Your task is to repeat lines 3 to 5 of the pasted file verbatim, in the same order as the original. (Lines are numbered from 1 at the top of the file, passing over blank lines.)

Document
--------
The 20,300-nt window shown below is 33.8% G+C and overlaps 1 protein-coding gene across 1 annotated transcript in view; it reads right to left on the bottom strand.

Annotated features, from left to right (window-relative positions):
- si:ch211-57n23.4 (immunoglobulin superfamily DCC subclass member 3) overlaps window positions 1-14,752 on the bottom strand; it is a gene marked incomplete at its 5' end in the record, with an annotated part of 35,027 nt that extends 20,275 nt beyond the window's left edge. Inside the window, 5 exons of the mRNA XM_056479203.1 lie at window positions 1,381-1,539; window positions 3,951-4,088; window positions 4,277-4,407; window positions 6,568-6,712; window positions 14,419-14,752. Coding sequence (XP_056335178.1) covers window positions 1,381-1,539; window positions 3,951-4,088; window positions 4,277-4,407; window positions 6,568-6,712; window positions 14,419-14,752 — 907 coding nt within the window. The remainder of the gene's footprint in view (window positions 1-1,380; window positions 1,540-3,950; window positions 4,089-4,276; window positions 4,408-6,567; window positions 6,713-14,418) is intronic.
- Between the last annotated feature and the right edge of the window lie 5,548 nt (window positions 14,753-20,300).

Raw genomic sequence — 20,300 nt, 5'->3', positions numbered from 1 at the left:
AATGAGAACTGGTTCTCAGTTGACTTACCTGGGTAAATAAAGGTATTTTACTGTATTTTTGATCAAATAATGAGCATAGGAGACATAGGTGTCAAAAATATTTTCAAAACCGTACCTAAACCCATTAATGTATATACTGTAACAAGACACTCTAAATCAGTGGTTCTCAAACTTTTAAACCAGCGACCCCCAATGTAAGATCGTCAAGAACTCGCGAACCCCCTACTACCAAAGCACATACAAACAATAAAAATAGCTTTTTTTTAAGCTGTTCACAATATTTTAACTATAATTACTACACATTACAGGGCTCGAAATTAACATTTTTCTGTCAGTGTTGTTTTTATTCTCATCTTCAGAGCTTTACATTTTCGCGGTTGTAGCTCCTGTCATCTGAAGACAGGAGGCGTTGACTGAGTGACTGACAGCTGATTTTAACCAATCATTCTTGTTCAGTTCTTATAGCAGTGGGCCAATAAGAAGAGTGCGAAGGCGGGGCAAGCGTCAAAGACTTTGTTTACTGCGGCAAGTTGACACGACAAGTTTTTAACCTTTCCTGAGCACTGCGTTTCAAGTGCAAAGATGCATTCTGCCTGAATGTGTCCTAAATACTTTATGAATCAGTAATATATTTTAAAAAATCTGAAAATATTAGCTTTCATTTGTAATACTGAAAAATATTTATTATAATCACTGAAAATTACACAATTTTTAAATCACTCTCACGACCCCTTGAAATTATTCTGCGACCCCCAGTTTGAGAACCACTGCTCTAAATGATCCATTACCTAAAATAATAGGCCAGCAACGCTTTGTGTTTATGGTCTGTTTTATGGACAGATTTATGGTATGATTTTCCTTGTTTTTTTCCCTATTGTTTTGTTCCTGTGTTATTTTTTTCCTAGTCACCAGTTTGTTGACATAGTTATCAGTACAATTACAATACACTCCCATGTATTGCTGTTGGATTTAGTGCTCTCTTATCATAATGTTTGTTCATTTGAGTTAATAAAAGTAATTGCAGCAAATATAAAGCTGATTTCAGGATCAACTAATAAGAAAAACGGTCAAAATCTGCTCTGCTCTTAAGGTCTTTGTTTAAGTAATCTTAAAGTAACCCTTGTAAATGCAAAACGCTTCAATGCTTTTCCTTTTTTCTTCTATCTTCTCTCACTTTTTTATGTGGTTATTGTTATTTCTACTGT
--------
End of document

- si:ch211-57n23.4 (immunoglobulin superfamily DCC subclass member 3) overlaps window positions 1-14,752 on the bottom strand; it is a gene marked incomplete at its 5' end in the record, with an annotated part of 35,027 nt that extends 20,275 nt beyond the window's left edge. Inside the window, 5 exons of the mRNA XM_056479203.1 lie at window positions 1,381-1,539; window positions 3,951-4,088; window positions 4,277-4,407; window positions 6,568-6,712; window positions 14,419-14,752. Coding sequence (XP_056335178.1) covers window positions 1,381-1,539; window positions 3,951-4,088; window positions 4,277-4,407; window positions 6,568-6,712; window positions 14,419-14,752 — 907 coding nt within the window. The remainder of the gene's footprint in view (window positions 1-1,380; window positions 1,540-3,950; window positions 4,089-4,276; window positions 4,408-6,567; window positions 6,713-14,418) is intronic.
- Between the last annotated feature and the right edge of the window lie 5,548 nt (window positions 14,753-20,300).

Raw genomic sequence — 20,300 nt, 5'->3', positions numbered from 1 at the left: